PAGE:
I remember reading your poignant and so touching Washington Post article, and reading it here again brought just as many tears. Chicken and hushwe is an expectation whenever my children and grandchildren come for dinner. Your Aunt Pat, (Mrs. Fred Abood) gave me her recipe many years ago (in the 1970s). Just as your brother Tom likes to use pheasant in his hushwe, I sometimes substitute wild turkey breast for the chicken, and I always use ground venison rather than beef (simply because the wild turkey and deer hunters in my family keep my freezer full). Thanks for the memories, and for the reminder about the cinnamon, and for suggesting it’s okay to use nuts other than or as well as pine nuts.

    • Maureen Abood says:

      How great that your family loves the hushwe, and that you make it with the meat from the hunt!! Thank you for reading and commenting Gena. It’s so nice to know you are here.

  3. Diane Nassir (My maternal grandmother was an Abowd) says:

    Dearest Maureen,
    This brought tears to my eyes. You evoke so beautifully our Lebanese culture through our food and emotions. I am sending to my beautiful family (sister, nieces, nephews and their children–all Abowds on my mother’s side–my maternal grandmother was from Ammun. Lebanon).
    Blessings Always.
    Diane Nassir

  4. The interweaving of compassion, love of family, food-as-love and stunning writing make this my favorite of your writings, Maureen. As I recall, the original story floated you to the Symposium for Professional Food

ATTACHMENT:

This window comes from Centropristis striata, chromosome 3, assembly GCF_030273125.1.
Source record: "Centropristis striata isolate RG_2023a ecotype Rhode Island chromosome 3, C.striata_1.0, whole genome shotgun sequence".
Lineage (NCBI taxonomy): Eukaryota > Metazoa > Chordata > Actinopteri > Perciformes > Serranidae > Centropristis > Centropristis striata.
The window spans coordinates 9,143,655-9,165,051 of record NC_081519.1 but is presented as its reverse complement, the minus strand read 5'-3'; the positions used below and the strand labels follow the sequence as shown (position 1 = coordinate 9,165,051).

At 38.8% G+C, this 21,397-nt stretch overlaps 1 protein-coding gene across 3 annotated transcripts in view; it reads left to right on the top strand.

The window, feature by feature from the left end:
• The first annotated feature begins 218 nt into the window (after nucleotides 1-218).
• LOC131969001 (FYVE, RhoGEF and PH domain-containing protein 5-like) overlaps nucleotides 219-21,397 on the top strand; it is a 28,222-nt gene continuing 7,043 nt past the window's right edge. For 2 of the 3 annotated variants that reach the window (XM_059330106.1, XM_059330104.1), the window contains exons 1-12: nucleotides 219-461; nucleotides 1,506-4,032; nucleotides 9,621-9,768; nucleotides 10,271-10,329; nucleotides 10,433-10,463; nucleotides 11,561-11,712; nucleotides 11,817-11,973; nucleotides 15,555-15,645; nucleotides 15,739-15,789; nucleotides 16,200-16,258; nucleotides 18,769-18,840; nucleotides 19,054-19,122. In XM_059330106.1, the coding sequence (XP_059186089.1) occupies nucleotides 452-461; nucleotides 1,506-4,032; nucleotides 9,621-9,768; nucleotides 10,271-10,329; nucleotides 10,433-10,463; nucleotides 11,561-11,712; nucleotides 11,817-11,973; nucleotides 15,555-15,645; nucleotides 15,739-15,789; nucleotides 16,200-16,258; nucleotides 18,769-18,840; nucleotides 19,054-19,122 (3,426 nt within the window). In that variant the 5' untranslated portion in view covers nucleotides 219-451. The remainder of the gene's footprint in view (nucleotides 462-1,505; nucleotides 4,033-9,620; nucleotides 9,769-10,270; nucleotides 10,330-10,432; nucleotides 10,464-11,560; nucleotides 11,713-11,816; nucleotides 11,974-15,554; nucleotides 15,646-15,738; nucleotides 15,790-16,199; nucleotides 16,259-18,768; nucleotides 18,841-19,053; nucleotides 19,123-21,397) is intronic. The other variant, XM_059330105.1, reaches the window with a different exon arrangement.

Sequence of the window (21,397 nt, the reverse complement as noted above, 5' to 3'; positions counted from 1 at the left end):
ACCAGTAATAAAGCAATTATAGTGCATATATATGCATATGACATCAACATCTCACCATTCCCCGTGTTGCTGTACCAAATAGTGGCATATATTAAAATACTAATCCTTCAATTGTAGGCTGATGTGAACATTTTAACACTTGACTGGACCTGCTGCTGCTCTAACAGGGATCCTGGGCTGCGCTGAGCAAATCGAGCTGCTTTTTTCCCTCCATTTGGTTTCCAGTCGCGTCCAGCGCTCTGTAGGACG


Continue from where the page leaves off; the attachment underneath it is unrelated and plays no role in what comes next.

Writers, too. May good luck and compassion be yours all the days of your life. Love, Toni

    • Maureen Abood says:

      And yours to Antonia. Your editorial eye on this essay is what brought it all together, plus your wise advice all of these years on the path to…joy. Yes! This essay did win the Greenbrier Scholarship!!! I will add that to the post….I was very proud of that and still am.

  5. Geralyn Lasher says:

    I have kept this article in my drawer ever since you were first published in the Post all those years ago and I read it often. It again brought tears to my eyes as I read it today thinking of the similarities betweeen my Dad and yours.
    Love–g or as your father called me “geraldine”

  6. Karine Keldany says:

    Your essay is so heart felt and so warm. It brought tears to my eyes. I so relate to your stories. Loved the picture of you and your dad. He has a very sunny smile. May he rest in peace and his memories linger for decades to come. I always say, God choses the best next to him. Right?
    In our family we call this recipe “roz bel khalta”. :)

    I lost my dear Grandmother (Mémé as we called her) 3 years ago and had written a similar essay about family and food in Siro-Lebanese families. I wrote about her and how food united us. I had joined the recipe of Molokheye and our way of making it. I then had sent it to Saveur magazine, as they were publishing some of the articles of readers. Sadly, my article was not chosen. Could I send it to you for our opinion?

  7. Sofia Perez says: